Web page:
A pastor in western Queens turns his church into a community event space once every month, usually for a musical concert. But this past Saturday the Sunnyside Reformed Church hosted something different.
“Freedom Summer,”a documentary film about the Freedom Riders 1964 fight for civil rights in Mississippi, had its East Coast premier at the church.
The film’s Emmy Award-winning director, Stanley Nelson, screened the movie for the crowd of a hundred and fielded questions for an hour afterward.
How did such a high profile film, which made its debut at the 2014 Sundance Film Festival and will air on PBS in June, end up at the Sunnyside Reformed Church?
The director, grew up with the church’s pastor, Neil Margetson.
“We’ve known each other since we were kids. We’re best friends for life,” Margetson said.
The event was free and open to the public, something the church does on a monthly basis. Normally the Sunnyside Reformed Church hosts concerts from big band to Chicago-style blues.
“We’ve had everything from classical music to cowboy jazz. One of these days I’m going to get a real rock-’n’-roll band to come in here and blow the roof off,” Margetson said.
His church is a 100-year-old building known as the “Little Church on the Corner,” at 47th Street and Skillman Avenue. His congregation is small, too, with 40 regulars and another 40 “faithful friends.”
Margetson likes to have the monthly events as a form of community-building.
“It’s good to get to know your neighbors, to get out and socialize. It has happened that visitors have joined the congregation, but that’s not the point. We’re trying to model Christ here and I don’t remember reading anywhere that he was counting heads,” he said.
Saturday marked a milestone for Margetson as well.
“That was my five-year anniversary here at the church,” he said. “Before starting here I had only been to Queens maybe 10 times my entire life, didn’t really have any reason.”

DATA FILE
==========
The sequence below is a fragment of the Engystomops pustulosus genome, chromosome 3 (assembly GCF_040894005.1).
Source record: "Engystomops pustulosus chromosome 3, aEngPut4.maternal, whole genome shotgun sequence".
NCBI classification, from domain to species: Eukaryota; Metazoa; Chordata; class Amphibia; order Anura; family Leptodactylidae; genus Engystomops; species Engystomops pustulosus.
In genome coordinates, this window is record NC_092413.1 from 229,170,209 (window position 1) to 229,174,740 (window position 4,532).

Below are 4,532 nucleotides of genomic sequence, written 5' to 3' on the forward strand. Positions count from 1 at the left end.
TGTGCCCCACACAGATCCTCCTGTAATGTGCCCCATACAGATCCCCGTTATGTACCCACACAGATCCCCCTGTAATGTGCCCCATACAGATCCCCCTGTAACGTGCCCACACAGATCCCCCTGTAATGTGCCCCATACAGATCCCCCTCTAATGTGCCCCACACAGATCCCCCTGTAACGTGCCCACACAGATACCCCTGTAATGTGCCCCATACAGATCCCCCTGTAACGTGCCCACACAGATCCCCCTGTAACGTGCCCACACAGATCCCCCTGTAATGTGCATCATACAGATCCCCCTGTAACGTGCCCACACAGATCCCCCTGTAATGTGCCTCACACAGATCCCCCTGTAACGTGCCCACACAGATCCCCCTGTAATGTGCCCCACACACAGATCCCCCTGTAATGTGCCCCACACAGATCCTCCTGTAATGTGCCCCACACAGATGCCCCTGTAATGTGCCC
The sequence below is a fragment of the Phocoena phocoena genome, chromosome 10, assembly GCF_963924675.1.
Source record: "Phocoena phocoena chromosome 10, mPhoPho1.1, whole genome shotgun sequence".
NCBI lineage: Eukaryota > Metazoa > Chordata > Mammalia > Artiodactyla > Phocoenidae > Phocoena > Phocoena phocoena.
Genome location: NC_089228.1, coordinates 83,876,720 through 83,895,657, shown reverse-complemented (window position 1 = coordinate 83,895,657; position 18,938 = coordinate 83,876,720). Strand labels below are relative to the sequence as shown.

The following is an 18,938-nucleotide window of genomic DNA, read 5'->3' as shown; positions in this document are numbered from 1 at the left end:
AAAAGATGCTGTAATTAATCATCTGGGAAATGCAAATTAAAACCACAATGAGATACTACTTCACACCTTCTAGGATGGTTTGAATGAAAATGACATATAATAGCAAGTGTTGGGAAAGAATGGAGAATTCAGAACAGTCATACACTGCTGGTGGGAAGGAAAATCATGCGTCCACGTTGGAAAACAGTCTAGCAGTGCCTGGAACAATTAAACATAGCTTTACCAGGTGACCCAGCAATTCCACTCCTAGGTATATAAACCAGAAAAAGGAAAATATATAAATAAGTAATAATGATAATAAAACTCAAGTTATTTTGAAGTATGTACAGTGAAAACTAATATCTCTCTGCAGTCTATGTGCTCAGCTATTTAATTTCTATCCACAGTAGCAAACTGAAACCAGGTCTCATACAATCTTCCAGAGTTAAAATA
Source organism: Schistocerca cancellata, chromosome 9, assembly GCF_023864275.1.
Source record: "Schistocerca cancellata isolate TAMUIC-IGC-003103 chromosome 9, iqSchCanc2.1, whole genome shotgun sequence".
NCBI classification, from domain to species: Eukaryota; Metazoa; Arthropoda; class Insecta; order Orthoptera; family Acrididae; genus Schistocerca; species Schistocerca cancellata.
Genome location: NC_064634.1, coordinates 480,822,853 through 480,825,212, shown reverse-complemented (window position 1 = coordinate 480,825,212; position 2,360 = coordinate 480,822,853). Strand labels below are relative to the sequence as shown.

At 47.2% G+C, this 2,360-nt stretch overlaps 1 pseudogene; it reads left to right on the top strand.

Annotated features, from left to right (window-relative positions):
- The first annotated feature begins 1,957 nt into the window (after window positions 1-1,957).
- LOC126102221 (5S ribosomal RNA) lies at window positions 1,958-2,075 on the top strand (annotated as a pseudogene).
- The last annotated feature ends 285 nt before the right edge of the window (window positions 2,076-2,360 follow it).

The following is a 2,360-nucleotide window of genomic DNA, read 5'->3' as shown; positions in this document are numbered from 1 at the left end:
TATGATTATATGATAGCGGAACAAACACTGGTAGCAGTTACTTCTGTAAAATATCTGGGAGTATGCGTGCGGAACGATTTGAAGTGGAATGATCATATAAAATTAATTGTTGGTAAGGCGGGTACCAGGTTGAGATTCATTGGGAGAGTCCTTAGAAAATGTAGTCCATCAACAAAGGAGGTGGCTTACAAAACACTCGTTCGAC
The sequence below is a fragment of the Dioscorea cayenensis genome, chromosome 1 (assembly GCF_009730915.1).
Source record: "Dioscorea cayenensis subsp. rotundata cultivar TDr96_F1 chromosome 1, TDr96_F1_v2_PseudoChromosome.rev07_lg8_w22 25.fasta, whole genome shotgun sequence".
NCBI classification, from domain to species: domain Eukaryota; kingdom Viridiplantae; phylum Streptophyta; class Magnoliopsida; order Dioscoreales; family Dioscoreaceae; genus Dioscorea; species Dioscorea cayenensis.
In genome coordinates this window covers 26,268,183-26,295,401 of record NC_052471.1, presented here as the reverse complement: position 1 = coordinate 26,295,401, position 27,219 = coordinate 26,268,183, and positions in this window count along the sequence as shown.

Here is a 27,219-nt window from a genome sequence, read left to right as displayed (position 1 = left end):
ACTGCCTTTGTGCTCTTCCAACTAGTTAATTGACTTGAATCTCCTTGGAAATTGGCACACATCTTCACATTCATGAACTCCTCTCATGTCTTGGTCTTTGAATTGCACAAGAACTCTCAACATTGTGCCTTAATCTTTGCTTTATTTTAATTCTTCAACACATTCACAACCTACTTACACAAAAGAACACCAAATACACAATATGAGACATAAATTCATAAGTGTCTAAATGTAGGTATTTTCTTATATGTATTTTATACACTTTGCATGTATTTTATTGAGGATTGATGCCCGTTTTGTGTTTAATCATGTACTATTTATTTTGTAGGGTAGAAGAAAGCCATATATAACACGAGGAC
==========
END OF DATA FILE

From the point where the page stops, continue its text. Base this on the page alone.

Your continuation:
Born and raised in Manhattan, Margetson was a professional musician following college.
“I was a guitarist, a keyboardist, a singer and composer, but alcohol kind of wrecked everything,” he said.
Margetson gave up music for academia, getting an anthropology degree from Columbia University and working for the city trying to help solve the homeless problem. Then he spent 17 years doing data-based statistics at Memorial Sloan-Kettering Cancer Center.
“The whole time I was a 12-stepper and that’s how I found my way to Jesus. I grew up in a house without a Bible, never went to church. When I decided I was going to seminary, I heard a voice, but I didn’t have a Bible,” Margetson said.
After nine years of seminary and three years of denominational requirements, he had his license, which meant he could apply for a ministry job.
“Everyone told me it was going to be a long wait, but this is the first church that gave me an interview and I got the job. When I saw what they were paying, I said ‘This is not going to work,’ but I realized God was talking to me so I couldn’t say no,” Margetson said.
He took early retirement from Sloan-Kettering with a small pension at age 57 and settled in as pastor of the Little Church on the Corner.
Margetson just finished a stint as president of the Reformed Churches of Queens.
“The diversity is amazing. Of the 29 churches in the association 14 were Korean and several more are African-American. Great experience. They wanted me to take over the state association, but my wife and congregation put their foot down,” he said.
Margetson is already planning the next events: Vince Anderson March 22 and Carol Sudhalter and her Astoria Big Band May 24.
No word on the rock-’n’-roll concert yet.
“I’ve got eight years to get that done. I’ve got mandatory retirement at 70,” he said.
Reach reporter Bill Parry by e-mail at firstname.lastname@example.org or by phone at 718-260-4538
©2014 Community News Group
By submitting this comment, you agree to the following terms:
You agree that you, and not TimesLedger.com or its affiliates, are fully responsible for the content that you post. You agree not to post any abusive, obscene, vulgar, slanderous, hateful, threatening or sexually-oriented material or any material that may violate applicable law; doing so may lead to the removal of your post and to your being permanently banned from posting to the site. You grant to TimesLedger.com the royalty-free, irrevocable, perpetual and fully sublicensable license to use, reproduce, modify, adapt, publish, translate, create derivative works from, distribute, perform and display such content in whole or in part world-wide and to incorporate it in other works in any form, media or technology now known or later developed.